Solved

Non-expiring passwords policy

Posted on 2013-01-29
5
456 Views
Last Modified: 2013-02-13
We performed an audit of our active directory users last year. We found a significant number of them had non-expiring passwords. Some of those accounts had a reasonably valid business case for non-expiry; others didn’t (or couldn’t be justified).

Some of the accounts were cleaned up and were made to have passwords that expire in line with the policy (i.e. the password never expires checkbox was taken off). It would appear before, anyone who moaned would get their account made exempt from password expiry. Nowadays I don’t believe that to be true, but what piece of evidence could an AD administrator or IT manager give an audit team to say non expiring passwords aren’t given out as they used to be, we’ve cleaned our act up in this area. Do you have policies on this topic, i.e. acceptable rules for non-expiring passwords, how does it work? Or do rules on exemptions in AD fall into a specific document/policy, if so which?

Flaky evidence such as “we don’t create accounts with non expiring passwords anymore” doesn’t fill me with confidence that this thing is controlled. I wonder if there is typically something more formal that would be a better assurance piece.
0
Comment
Question by:pma111
  • 2
  • 2
5 Comments
 
LVL 12

Accepted Solution

by:
kadafitcd earned 250 total points
Comment Utility
Make a Code of Conduct including that and put it on paper and sign it.
0
 
LVL 53

Assisted Solution

by:McKnife
McKnife earned 250 total points
Comment Utility
My advice: employ admins that can be trusted - that's all.
Who as a good and security-aware admin would change these defaults to non-expiring? It's one of the most stupid decisions one could possibly make.
0
 
LVL 3

Author Comment

by:pma111
Comment Utility
I agree but Im not sure employing a common sense admin is really a control. I just wondered if people document rules about non expiring passwords, where there are genuine reasons for an exemption, and if you do what document these rules fall into. Ive never heard of a non expiring password policy but somewhere I would imagine exemptions must need to be formally documented somewhere
0
 
LVL 53

Expert Comment

by:McKnife
Comment Utility
If somehow the requirement came up, I would set a very long password, and see that that user will not be able to change it to something less complex. Documenting this? Well, what for? Who (constantly) reads these documents and what consequences would this knowledge have?
To me, it seems, a better plan would be to scan all accounts on a regular basis for this setting (simply execute MBSA on your DC) and have someone look at the scan results.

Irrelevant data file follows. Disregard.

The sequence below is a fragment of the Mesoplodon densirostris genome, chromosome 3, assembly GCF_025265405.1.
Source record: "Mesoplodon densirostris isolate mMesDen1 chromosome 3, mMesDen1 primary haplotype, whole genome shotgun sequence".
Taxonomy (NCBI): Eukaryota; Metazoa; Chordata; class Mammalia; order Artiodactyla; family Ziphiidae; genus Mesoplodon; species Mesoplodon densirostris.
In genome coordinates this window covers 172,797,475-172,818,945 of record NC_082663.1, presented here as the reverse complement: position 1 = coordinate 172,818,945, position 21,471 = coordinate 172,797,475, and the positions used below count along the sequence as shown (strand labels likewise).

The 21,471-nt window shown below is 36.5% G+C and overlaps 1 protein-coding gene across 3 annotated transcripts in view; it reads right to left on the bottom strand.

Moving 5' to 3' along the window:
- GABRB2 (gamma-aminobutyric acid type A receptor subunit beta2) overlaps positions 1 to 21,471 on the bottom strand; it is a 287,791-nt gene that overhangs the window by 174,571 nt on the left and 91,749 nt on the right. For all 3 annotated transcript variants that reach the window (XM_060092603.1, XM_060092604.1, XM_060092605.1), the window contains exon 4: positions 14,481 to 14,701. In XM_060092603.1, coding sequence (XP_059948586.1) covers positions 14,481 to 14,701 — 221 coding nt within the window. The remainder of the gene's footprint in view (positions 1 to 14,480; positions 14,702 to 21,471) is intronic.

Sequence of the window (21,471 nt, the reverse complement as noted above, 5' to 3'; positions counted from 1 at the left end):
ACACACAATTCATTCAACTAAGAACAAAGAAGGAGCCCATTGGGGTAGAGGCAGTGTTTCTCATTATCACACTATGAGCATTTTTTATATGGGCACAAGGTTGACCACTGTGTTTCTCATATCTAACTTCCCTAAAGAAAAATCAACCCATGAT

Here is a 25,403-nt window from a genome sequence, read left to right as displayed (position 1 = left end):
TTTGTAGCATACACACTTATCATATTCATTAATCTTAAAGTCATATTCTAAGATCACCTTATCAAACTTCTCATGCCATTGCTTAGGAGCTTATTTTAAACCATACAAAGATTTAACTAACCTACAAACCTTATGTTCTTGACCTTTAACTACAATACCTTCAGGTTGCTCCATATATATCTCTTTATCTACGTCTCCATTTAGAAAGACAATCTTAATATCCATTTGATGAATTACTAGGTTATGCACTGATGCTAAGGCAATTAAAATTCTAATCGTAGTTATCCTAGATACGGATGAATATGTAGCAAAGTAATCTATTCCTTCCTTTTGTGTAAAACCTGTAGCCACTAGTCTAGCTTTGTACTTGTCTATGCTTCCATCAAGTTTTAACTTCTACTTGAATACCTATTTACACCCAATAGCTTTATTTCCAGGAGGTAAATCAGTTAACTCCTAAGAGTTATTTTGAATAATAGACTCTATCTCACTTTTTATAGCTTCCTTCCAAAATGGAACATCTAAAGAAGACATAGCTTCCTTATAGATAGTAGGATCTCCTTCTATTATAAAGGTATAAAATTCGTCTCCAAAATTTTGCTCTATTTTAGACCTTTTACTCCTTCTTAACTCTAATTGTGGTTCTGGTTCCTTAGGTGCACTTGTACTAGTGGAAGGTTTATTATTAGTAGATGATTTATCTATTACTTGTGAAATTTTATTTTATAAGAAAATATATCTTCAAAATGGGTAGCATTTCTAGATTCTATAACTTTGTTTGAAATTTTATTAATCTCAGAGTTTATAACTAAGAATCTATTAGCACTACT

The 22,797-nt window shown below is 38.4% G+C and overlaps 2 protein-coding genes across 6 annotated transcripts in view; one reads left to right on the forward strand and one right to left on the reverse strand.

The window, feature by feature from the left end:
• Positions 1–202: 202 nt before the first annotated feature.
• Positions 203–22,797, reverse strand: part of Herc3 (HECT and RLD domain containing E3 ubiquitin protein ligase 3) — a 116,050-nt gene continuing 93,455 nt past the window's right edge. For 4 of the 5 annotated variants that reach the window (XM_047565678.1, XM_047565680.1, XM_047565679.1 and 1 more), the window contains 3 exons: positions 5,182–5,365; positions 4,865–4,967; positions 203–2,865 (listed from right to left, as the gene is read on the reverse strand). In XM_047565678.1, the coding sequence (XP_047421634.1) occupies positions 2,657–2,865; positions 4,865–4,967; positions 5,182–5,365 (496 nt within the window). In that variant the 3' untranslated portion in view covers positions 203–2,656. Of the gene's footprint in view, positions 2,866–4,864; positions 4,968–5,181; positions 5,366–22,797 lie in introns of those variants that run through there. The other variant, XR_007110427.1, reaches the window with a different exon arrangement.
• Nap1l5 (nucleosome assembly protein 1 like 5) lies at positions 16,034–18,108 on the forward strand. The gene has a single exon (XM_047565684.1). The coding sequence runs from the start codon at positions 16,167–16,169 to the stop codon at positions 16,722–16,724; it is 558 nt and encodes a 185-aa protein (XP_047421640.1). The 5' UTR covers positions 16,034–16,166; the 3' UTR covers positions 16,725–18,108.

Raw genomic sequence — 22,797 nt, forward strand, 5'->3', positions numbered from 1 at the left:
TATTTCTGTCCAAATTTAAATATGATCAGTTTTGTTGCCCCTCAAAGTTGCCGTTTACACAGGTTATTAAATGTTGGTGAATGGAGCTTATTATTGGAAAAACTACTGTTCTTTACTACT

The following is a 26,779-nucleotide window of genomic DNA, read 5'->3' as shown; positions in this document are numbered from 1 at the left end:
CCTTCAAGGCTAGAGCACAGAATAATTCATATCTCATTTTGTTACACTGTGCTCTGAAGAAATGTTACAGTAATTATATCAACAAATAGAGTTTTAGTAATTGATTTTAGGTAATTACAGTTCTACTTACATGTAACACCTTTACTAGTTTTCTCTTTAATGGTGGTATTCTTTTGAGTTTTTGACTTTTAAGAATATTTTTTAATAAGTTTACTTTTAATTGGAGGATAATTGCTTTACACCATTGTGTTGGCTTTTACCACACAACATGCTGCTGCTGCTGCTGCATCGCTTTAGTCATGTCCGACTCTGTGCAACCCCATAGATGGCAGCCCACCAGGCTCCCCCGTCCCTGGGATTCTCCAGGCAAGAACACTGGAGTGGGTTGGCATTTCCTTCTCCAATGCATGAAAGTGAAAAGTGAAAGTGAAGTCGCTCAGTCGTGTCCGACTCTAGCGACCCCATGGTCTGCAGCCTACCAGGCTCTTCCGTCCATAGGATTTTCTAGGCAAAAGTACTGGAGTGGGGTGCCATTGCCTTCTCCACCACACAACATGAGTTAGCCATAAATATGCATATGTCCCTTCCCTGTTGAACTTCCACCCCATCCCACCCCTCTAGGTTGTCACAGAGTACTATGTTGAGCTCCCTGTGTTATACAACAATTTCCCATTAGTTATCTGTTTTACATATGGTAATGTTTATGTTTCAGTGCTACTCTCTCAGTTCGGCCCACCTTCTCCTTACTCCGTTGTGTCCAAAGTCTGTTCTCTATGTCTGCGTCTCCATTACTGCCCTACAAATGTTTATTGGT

0
 
LVL 3

Author Comment

by:pma111
Comment Utility
By documenting I was more getting to documenting the actual policy and rule.

i.e. if you look at software installation, you would probably have a software policy that dictates who can install software etc. And thats a documented rule, as opposed to just doing a scan to see who has installed software and whether they were allowed to do so.

I think documented rules and policies are the first step and then scanning to ensure compliance is a secondary thing. But without documented rules you dont have any meaningful remit to scan for anything.
0

Featured Post

Threat Intelligence Starter Resources

Integrating threat intelligence can be challenging, and not all companies are ready. These resources can help you build awareness and prepare for defense.

Join & Write a Comment

SHARE your personal details only on a NEED to basis. Take CHARGE and SECURE your IDENTITY. How do I then PROTECT myself and stay in charge of my own Personal details (and) - MY own WAY...
Users of Windows 10 Professional can disable automatic reboots using the policy editor. This tool is not included in the Windows home edition. But don't worry! Follow the instructions below to install (a Win7) policy editor on your Windows 10 Home e…
This tutorial will walk an individual through the process of transferring the five major, necessary Active Directory Roles, commonly referred to as the FSMO roles from a Windows Server 2008 domain controller to a Windows Server 2012 domain controlle…
This tutorial will walk an individual through the process of transferring the five major, necessary Active Directory Roles, commonly referred to as the FSMO roles to another domain controller. Log onto the new domain controller with a user account t…

772 members asked questions and received personalized solutions in the past 7 days.

Join the community of 500,000 technology professionals and ask your questions.

Join & Ask a Question

Need Help in Real-Time?

Connect with top rated Experts

11 Experts available now in Live!

Get 1:1 Help Now